The high holydays this year have passed, and it was a time of deep introspection and re-thinking of life for me and my family.
I particularly enjoyed hearing my rabbi's sermon this year, and I wanted to share it with anyone interested. It's a lot more wisdom than religion, and I think it has something for everyone. Below are my main takeaways from it; the full speech can be read here.
The last class of the three-part Zen miniseries I was attending took place yesterday. It was an emotional evening because I had really started getting into and enjoying the discussions and presentations. The cantor told us that any teacher is biased and incendiary, and he admitted wholeheartedly that he hoped his teachings would inspire in us a flame to want to learn more.
There are two parts of this last class that really stuck with me.
The first part came from this quote:
"Through all my teachers I have become wise."
-Song of Songs
The cantor said that there are several interesting things about this quote. First, it points to how one can learn from all one's teachers, not just the most obvious or most acceptable/easy ones. In addition, the quote says "all teachers" and not "male" teachers or "old" teachers or "human" teachers. The key is that one can learn from everything in life, even the plants and animals around us (there were profound Zen quotes about this specifically as well).
A class member raised the question of whether there are still true "teachers" or prophets nowadays or if that is really something that is just in the ancient days when religions were being formed. The cantor had an interesting take: He believed that not only are individual "teachers" or prophets alive now, but he also thought that a teacher can be a collective consciousness that we can all learn from (a Zen concept as well). It struck me at that point that while before the collective consciousness was very hard to make explicit and open for all to see, nowadays it is much easier with technology and social media. Even though networks like Twitter still touch a small segment of our society, they at least hint at some of our collective "teachings" and feelings and make learning from each other a lot easier.
The second part that resonated with me was the following:
"There are few things as straight as a crooked ladder.
There are few things as crooked as the straight face of a con-artist.
There is nothing blacker than the white garments in which a corpse is dressed.
And there is nothing more complete then a broken heart."
-Rabbi Menachem Mendel of Kotzk
This quote caught me not only in its beauty and structure but also in its message: to have a broken heart is to live and grow. The cantor's interpretation of this was also that "anything worthwhile will break your heart." When I heard this, I almost jumped out of my seat because this has been one of my own mantras for a long time: anything worthwhile in life is difficult, complex, and impossible to perfectly optimize and predict. This goes for relationships, business opportunities, and self-improvement. I was delighted to find references to this same sort of philosophy and also some more perspective on it from others out there.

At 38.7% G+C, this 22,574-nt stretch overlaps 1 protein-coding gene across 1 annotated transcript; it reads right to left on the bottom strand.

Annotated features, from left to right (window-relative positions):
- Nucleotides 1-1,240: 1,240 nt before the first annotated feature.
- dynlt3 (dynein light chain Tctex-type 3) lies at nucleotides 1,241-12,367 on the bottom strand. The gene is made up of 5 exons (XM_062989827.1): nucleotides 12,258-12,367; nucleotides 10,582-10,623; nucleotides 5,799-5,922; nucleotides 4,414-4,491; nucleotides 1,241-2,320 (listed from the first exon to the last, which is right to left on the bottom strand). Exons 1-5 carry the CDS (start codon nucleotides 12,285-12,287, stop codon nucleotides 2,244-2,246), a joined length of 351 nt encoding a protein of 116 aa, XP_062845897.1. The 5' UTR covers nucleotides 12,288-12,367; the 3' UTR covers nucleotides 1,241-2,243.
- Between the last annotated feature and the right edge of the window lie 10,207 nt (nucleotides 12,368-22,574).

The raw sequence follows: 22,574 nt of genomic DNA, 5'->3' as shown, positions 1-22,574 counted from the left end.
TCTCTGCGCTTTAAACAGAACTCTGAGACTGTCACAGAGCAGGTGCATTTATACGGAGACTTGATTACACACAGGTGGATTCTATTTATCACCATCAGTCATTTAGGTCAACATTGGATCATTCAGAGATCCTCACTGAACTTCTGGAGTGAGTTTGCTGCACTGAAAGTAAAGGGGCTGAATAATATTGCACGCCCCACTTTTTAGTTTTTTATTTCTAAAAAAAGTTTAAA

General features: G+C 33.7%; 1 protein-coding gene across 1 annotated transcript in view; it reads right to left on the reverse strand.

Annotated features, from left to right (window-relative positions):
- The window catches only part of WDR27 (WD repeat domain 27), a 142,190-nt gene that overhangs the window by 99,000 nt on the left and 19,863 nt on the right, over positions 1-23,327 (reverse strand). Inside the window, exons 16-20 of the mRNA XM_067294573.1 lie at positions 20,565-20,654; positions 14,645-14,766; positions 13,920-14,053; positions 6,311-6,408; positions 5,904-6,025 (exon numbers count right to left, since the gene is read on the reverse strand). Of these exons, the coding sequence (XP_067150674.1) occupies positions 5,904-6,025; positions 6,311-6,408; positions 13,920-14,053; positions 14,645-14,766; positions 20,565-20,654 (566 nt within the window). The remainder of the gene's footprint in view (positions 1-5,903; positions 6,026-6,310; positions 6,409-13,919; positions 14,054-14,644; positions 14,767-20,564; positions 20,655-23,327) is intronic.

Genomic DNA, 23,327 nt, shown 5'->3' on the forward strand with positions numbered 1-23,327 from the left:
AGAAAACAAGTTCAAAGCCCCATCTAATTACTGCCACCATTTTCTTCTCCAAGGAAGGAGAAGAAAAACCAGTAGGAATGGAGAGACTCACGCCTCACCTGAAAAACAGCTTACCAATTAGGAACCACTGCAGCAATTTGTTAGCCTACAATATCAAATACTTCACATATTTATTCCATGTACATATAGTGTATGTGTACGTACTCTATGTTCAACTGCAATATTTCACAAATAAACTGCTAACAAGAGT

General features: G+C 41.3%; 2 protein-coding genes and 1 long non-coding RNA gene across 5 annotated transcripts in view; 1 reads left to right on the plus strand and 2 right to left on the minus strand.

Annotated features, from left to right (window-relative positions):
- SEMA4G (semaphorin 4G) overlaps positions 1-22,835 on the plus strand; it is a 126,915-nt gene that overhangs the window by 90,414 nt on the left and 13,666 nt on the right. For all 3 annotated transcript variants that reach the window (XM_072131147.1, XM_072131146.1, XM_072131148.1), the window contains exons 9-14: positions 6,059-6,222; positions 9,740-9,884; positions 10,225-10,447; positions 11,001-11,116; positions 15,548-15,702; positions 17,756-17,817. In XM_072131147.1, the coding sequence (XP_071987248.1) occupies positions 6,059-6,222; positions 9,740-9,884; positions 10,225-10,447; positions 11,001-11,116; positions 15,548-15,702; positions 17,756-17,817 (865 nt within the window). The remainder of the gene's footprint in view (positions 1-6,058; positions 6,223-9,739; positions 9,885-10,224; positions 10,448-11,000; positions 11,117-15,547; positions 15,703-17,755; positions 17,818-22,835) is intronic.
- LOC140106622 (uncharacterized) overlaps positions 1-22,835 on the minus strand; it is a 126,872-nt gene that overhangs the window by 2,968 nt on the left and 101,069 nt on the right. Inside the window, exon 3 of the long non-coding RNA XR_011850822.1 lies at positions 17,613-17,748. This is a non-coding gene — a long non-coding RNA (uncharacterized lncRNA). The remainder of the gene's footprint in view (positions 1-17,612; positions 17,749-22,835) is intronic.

Overall, I really enjoyed these classes and have come away with many more questions than answers -- which is a good thing.
I just went to a fascinating seminar on the intersections between Zen Buddhism and Judaism. It sounded crazy to me too, which is exactly why I went.
It was held at my temple and run by our new cantor, who grew up Jewish but also found Zen and studied it devoutly. I very much respect him for his clarity of thought, precise memory for quotations and stories, and of course his amazing voice.
The seminar went through the history of both Zen Buddhist and Jewish/Kabbalistic traditions and showed how many of the most influential thinkers in each tradition were saying the same thing, but with different words. There were important differences between the two disciplines, but many of the core messages were extremely complementary and shockingly similar.
I learned way too much to write here, but I figured it would be interesting to point out the idea that resounded with me the most and the idea that was the most difficult for me to grasp.
(As an aside, both traditions teach that once you have grasped an idea, you have failed. It is in the act of grasping and striving that one learns.)
Idea I relate to the most: Having a beginner's mind.
"In the beginner's mind there are many possibilities, but in the expert's there are few." -Shunryo Suzuki-Roshi
This quote sounds very close to home for me because I am always interested in the things that I know nothing about and in how I can always improve in various ways rather than how I'm good at something. Though at times my "beginner's mind" can seem limiting, it is often what drives me to learn and study hard and to always be prepared and expect the unexpected.
Idea that I struggle with the most: Finding myself where I am and feeling the emptiness.
"If you cannot find the truth right where you are, where else do you expect to find it?" -Dogen Zenji
The seminar talked a lot about the idea of non-attachment as well as of dependent co-origination -- that all things in life are somehow connected and affect each other. And it is only when we can quiet our minds and feel the emptiness around us that we can truly feel ourselves. This concept is so difficult for me and is what I'm struggling with right now -- how to quiet my mind and all my busy-ness and just be.
I've learned a lot already and look forward to the next two meetings of this seminar. In the meantime, I hope to just be with my beginner's mind.